By Paul Coughlin, Oregon author
As the son of Irish immigrants, I was warned since childhood about “Loud Americans.” In our home the besetting sin was to be “one of them,” brash, opinionated, and pushy. If my parents were alive today, I’m confident they’d say, but never yell, “Don’t be a Trump.”
Yet like many Americans I like his filter-lite pronouncements and his indignation toward political correctness. He expresses the exasperation many Americans feel, including mine.
If his radioactive persona ended there, he would still be a “Loud American,” which can be refreshing but also grating over time. But The Donald doesn’t end there. It’s his hubris — often mistaken for confidence — and his disdain and contempt toward others that make him Exhibit A for bullying, a character trait that is tearing America apart.
I lead The Protectors, which fights bullying in America and across the globe. I testify in court cases regarding the damage bullies do to innocent children. I help numerous public schools, private schools and workplaces combat it as well.
I’ve put ballast into the souls of children and their families who succumb to what Martin Luther King described as the “fatigue of despair.”
Their spirits are fragmented when others spew “loser,” “stupid,” “worthless,” “fat,” “weak,” and “slob,” the same exact words Trump throws at those he deems inferior to him. Making matters worse for our schools and political system is how bullies tend not to learn from their mistakes as we see in Trump, who within a short period of time has mocked POWs, insulted moderator Megyn Kelly in such a way as to insult all women, and even criticized the face of fellow candidate Carly Fiorina. “Look at that face. Would anyone vote for that?” he said during one interview. What’s next, criticizing another candidate’s weight or need to wear glasses? Possible.
He recently accused Kelly of lying about the details of her vacation, and retweeted a tweet calling her a “bimbo.”
Bullies carry within themselves the seed of their own downfall — narcissistic and blinding hubris that creates extensive collateral damage. It compels bullies to create needless conflict, burn bridges, and overreach — even in victory – rubbing needless salt into wounds of foes that waters seeds of resentment and revenge.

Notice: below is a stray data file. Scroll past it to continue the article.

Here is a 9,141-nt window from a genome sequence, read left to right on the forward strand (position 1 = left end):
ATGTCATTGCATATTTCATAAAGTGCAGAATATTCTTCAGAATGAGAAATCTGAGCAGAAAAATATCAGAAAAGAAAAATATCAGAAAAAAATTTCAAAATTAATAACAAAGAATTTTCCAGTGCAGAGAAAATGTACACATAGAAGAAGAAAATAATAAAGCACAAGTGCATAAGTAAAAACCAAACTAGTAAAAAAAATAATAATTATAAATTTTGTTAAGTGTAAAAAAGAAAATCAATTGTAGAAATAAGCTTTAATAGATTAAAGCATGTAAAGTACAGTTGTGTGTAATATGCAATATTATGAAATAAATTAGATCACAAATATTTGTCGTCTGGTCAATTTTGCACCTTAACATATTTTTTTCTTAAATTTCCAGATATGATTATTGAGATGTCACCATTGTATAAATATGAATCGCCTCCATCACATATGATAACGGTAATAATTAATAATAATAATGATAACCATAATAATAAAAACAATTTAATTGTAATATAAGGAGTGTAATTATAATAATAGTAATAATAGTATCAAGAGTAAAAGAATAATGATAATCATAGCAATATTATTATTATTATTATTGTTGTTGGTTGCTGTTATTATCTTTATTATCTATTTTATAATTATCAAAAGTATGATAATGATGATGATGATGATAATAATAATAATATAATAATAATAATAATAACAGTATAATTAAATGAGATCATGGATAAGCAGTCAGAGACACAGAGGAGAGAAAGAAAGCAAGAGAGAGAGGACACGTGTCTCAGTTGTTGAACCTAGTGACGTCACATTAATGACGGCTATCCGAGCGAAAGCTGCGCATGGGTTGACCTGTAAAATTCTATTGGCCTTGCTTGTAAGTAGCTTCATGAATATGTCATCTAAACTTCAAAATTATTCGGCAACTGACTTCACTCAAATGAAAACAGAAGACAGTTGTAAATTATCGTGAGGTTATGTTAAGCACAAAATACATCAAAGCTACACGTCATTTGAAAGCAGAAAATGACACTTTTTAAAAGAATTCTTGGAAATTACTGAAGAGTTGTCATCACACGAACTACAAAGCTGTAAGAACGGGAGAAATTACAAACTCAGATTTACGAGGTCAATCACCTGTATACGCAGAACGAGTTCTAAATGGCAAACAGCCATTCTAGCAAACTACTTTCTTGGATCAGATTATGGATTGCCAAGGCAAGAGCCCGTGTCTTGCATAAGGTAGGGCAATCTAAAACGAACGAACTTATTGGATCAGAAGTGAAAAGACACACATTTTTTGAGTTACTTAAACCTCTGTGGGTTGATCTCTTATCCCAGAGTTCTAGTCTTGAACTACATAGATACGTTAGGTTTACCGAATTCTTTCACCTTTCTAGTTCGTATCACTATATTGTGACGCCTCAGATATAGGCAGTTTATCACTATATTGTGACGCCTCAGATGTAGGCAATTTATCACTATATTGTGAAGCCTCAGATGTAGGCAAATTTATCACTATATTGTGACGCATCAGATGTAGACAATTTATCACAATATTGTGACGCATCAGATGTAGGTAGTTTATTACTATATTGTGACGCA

They refuse to acknowledge their weaknesses, which are often revealed by the messengers of bad news. This is a reality a long-time secretary experienced, according to John Fund of National Review: “A Trump business associate told me that his long-time secretary once confessed that she couldn’t possibly bring him a piece of bad news. ‘I’ve kept my job this long by knowing I must never bring him bad news,’ she reportedly said. That’s a clue to extreme narcissism.”
Such a person should not dictate America’s foreign policy not because of his political views but because of how he views others as inferior to him.Trump doesn’t just disagree. He sears his opponent’s psychological flesh through insults designed to humiliate, isolate and withdraw — exactly what schoolyard bullies do. And to our shame, our children are watching this bully grow in esteem among adults.
Compare his shameful behavior to fellow candidate Carly Fiorina, especially during the famous interview with MSNBC’s Chris Matthews where he challenged her statements questioning Hillary Clinton’s honesty. Fiorina is also clear in her convictions and critical of political correctness. But in her we behold the power of magnanimity, and we are inspired. The issue remains the issue with Fiorina, not the person who asked it who must be humiliated, and her demeanor is presidential and powerful. Our children need to witness more of this, please.
Still, I like the businessman. It’s as if America has discovered a new political animal, and we are awed by its predatory movements.
So if had a magic wand, I would create a Donald who still electrifies our nation with a stimulating blend of candor and indignation. We need more of this as well. I’d keep his shock-wire voltage but dump his name-calling, insults and needless provocations that win battles but lose wars because everyone hates bullies and many will plot their demise and the demise of the nation they represent. And I’d add a healthy dose of self-deprecating humor, the kind Reagan wielded and made him beloved by many.
But I know a bully’s personality isn’t this accommodating. Or good. Donald John Trump isn’t who our nation and especially our children need to see exalted during this age of rising narcissism, which as David Brooks writes about in The Road to Character has increased 30 percent in the last two decades, leading to increased aggression and infidelity, among other social ills.
Trump is the Gordon Ramsey of politics, who is also gifted, a charming entertainer when he needs to be—and malicious. He may be a “wonderful chef,” as food critic A.A. Gill stated, but he’s also a “second-rate human being.”
More Americans will come to the same conclusion about Trump since studies show that bullies make a marvelous first impression, which may explain part of Trump’s popularity. But the same studies tell us that it plummets, sometimes quickly. This dynamic fueled in part by revulsion may already be in motion. A recent poll shows considerate and soft-spoken candidate Dr. Ben Carson in a near-tie with Trump.
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